From retirement communities to nursing homes, older Americans are increasingly turning to marijuana for relief from aches and pains. Many have embraced it as an alternative to powerful drugs like morphine, saying that marijuana is less addictive, with fewer side effects.

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https://www.nytimes.com/2017/02/19/nyregion/retirement-medicinal-marijuana.html?

Thursday, February 16, 2017

How to Get a Better Night’s Sleep - Well Guides - The New York Times

Most people know they need to eat right and exercise to be healthy. But what about sleep? We spend about one-third of our lives asleep, and sleep is essential to better health. But many of us are struggling with sleep. Four out of five people say that they suffer from sleep problems at least once a week and wake up feeling exhausted. So how do you become a more successful sleeper? Grab a pillow, curl up and keep reading to find out.

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https://www.nytimes.com/well/guides/how-to-sleep?

Tuesday, February 14, 2017

Sharp Rise Reported in Older Americans’ Use of Multiple Psychotropic Drugs - NYTimes.com

The number of retirement-age Americans taking at least three psychiatric drugs more than doubled between 2004 and 2013, even though almost half of them had no mental health diagnosis on record, researchers reported on Monday.

The new analysis, based on data from doctors' office visits, suggests that inappropriate prescribing to older people is more common than previously thought. Office visits are a close, if not exact, estimate of underlying patient numbers. The paper appears in the journal JAMA Internal Medicine.

Geriatric medical organizations have long warned against overprescribing to older people, who are more susceptible to common side effects of psychotropic drugs, such as dizziness and confusion. For more than 20 years, the American Geriatrics Society has published the so-called Beers Criteria for potentially inappropriate use, listing dozens of drugs and their mutual interactions.

In that time, prescription rates of drugs like antidepressants, sleeping pills and painkillers nonetheless generally increased in older people, previous studies have found. The new report captures one important dimension, the rise in so-called polypharmacy — three drugs or more — in primary care, where most of the prescribing happens. Earlier research has found that elderly people are more likely to be on at least one psychiatric drug long term than younger adults, even though the incidence of most mental disorders declines later in life.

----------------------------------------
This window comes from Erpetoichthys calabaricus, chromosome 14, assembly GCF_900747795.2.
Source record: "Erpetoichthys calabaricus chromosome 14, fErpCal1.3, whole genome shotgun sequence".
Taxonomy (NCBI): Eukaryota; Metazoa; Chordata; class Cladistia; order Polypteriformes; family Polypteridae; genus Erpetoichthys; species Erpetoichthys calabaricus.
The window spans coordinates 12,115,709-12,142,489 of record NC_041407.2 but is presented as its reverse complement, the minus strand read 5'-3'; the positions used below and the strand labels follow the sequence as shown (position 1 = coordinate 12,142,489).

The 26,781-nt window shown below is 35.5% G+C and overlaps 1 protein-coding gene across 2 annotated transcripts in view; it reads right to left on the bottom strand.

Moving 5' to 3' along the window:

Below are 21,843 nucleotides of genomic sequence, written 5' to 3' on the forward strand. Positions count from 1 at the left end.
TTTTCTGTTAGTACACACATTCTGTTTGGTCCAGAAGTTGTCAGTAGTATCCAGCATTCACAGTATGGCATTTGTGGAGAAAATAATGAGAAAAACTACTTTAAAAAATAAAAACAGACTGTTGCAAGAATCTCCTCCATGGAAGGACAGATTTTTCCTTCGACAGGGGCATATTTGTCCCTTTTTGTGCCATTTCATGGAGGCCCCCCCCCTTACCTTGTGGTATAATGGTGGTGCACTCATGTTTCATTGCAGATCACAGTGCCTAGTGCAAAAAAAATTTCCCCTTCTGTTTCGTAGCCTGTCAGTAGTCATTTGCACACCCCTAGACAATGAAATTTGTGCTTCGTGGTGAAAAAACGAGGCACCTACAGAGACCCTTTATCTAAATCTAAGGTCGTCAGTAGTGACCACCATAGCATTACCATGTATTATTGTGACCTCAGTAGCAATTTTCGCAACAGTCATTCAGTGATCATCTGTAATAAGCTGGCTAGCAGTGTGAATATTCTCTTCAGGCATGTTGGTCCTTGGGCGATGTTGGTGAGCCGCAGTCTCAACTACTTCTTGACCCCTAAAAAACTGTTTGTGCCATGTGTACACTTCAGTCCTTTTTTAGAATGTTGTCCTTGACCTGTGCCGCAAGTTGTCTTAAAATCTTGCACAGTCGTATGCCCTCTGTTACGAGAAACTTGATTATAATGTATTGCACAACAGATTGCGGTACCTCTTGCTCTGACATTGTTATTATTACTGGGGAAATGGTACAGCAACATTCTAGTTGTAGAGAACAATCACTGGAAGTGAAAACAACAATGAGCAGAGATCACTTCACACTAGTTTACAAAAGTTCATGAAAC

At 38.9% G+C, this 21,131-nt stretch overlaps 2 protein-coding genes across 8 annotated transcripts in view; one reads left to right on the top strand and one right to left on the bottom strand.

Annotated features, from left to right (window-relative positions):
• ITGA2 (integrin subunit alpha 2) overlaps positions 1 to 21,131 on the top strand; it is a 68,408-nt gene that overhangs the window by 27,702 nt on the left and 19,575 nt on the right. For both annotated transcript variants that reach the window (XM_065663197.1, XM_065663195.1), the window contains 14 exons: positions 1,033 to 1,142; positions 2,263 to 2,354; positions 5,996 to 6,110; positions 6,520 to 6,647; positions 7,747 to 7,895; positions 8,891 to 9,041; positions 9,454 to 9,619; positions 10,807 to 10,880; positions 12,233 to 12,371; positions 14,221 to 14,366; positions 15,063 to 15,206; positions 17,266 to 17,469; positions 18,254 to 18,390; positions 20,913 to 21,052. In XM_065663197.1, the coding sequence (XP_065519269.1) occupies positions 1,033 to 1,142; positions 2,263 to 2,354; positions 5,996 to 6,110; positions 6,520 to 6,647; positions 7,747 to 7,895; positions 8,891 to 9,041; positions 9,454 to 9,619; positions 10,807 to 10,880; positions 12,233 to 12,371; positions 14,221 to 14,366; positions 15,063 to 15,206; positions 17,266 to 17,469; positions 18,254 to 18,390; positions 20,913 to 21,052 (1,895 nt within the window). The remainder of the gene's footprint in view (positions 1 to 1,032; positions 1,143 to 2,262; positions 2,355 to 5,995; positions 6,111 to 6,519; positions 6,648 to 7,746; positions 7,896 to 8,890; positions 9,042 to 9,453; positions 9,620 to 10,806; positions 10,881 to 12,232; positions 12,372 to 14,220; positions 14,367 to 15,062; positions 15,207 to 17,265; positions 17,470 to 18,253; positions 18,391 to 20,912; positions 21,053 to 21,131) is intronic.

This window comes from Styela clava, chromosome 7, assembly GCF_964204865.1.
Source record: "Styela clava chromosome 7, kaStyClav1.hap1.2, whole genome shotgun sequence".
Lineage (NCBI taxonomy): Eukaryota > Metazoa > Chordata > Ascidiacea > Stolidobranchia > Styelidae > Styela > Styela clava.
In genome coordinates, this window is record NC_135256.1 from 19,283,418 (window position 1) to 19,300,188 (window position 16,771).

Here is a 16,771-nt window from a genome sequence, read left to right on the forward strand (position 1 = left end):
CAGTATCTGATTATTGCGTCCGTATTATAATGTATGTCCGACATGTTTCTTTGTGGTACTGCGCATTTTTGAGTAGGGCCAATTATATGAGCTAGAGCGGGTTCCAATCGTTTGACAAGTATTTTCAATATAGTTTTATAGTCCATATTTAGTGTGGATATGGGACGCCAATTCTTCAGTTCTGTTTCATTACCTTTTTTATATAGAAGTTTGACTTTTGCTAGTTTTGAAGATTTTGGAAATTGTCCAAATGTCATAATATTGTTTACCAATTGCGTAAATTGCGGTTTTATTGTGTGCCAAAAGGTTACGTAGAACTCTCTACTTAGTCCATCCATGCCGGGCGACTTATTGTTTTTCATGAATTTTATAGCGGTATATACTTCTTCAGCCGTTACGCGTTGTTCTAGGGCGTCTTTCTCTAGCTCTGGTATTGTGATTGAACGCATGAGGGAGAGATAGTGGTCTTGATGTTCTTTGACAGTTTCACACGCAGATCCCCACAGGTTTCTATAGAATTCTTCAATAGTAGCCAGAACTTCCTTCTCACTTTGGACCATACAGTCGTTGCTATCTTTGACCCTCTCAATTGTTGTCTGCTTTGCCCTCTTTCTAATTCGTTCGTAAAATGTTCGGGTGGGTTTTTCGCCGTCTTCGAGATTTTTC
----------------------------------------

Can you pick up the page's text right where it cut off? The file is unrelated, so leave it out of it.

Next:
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https://mobile.nytimes.com/2017/02/13/health/psychiatric-drugs-prescriptions.html?

NYTimes: Lower Back Ache? Be Active and Wait It Out, New Guidelines Say

Dr. James Weinstein, a back pain specialist and chief executive of Dartmouth-Hitchcock Health System, has some advice for most people with lower back pain: Take two aspirin and don't call me in the morning.

On Monday, the American College of Physicians published updated guidelines that say much the same. In making the new recommendations for the treatment of most people with lower back pain, the group is bucking what many doctors do and changing its previous guidelines, which called for medication as first-line therapy.

Dr. Nitin Damle, president of the group's board of regents and a practicing internist, said pills, even over-the-counter pain relievers and anti-inflammatories, should not be the first choice. "We need to look at therapies that are nonpharmacological first," he said. "That is a change."

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https://www.nytimes.com/2017/02/13/health/lower-back-pain-surgery-guidelines.html?

Saturday, February 11, 2017

Doctors See Gains Against ‘an Urgent Threat,’ C. Diff - The New York Times

Tom Bocci's encounter with a bacterium he had never heard of began in April, when his doctor suggested a test for prostate cancer. Because the results appeared slightly abnormal, Mr. Bocci underwent a biopsy, taking antibiotics beforehand as a standard precaution against infection.

There was no problem with his prostate, it turned out. But a few days later, Mr. Bocci developed severe diarrhea, fever and vomiting. He grew dehydrated. Five days afterward, in a hospital emergency room, doctors diagnosed a Clostridium difficile infection.